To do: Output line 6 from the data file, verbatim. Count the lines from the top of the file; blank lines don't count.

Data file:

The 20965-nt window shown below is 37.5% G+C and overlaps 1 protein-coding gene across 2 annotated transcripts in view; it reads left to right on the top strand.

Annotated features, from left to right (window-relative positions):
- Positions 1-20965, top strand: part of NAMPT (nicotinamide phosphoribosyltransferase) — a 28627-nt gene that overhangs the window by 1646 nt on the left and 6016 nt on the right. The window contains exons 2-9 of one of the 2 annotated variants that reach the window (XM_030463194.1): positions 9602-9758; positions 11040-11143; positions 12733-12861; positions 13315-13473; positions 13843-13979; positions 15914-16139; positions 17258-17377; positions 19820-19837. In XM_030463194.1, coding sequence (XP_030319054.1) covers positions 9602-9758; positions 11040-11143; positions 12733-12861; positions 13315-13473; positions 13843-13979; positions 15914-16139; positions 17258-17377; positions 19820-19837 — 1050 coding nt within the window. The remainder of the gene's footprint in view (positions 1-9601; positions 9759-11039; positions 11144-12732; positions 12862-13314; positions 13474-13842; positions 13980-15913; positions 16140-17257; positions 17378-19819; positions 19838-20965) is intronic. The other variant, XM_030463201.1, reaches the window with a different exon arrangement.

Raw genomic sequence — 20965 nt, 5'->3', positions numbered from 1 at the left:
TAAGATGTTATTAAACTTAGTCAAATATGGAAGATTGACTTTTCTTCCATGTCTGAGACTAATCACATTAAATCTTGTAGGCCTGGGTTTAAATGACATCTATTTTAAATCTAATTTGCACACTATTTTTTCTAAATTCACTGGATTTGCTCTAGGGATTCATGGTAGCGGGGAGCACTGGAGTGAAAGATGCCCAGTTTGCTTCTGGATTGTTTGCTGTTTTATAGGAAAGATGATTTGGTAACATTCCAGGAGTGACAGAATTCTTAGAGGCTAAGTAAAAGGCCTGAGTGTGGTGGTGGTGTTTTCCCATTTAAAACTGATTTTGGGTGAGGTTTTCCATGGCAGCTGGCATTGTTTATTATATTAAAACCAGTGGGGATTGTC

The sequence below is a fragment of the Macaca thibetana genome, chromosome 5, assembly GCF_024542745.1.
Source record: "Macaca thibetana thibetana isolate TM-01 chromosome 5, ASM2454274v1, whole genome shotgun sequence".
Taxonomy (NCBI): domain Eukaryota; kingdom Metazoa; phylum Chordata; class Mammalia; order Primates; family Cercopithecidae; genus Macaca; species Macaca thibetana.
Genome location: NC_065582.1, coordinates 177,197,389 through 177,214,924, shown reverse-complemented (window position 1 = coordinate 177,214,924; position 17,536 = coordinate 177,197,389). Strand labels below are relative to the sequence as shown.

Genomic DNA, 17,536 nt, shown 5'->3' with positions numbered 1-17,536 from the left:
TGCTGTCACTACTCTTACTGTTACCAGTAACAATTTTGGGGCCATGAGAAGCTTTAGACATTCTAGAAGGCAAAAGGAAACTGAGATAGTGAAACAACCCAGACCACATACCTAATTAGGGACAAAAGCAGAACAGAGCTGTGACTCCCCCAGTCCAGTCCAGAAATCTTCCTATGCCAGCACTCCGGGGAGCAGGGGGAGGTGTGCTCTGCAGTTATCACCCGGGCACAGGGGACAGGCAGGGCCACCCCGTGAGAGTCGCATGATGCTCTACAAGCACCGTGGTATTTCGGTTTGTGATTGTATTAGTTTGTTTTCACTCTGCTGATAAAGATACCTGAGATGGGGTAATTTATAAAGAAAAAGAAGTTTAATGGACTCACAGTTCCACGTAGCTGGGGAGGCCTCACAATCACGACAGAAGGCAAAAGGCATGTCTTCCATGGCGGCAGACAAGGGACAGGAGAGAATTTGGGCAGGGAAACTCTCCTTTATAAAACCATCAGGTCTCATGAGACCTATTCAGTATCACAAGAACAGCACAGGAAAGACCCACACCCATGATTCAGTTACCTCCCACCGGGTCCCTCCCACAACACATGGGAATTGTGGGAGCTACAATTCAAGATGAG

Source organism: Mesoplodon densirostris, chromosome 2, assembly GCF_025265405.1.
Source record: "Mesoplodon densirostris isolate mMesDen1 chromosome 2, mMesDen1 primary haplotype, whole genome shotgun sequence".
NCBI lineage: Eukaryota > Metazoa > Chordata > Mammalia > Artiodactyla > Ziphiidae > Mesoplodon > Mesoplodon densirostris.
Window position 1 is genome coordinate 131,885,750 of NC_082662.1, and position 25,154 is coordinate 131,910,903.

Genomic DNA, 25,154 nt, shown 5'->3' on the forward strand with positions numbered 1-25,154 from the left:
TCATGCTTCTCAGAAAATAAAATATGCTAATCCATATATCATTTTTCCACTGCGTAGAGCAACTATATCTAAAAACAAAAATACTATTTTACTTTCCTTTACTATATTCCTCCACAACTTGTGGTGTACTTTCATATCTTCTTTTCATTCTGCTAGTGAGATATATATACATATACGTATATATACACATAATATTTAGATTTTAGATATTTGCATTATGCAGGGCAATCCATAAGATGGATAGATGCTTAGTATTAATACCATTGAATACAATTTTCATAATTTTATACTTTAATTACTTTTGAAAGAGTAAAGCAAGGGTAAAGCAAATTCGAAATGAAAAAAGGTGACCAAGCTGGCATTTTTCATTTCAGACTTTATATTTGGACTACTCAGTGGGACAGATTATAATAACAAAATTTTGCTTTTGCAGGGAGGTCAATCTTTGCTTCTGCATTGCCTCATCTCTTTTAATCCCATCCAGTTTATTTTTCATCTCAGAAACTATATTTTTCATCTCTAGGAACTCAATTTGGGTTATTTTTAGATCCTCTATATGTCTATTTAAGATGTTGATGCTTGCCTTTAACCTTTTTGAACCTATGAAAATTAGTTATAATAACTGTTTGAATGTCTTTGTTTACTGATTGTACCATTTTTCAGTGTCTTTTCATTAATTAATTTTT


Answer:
The sequence below is a fragment of the Macaca thibetana genome, chromosome 5, assembly GCF_024542745.1.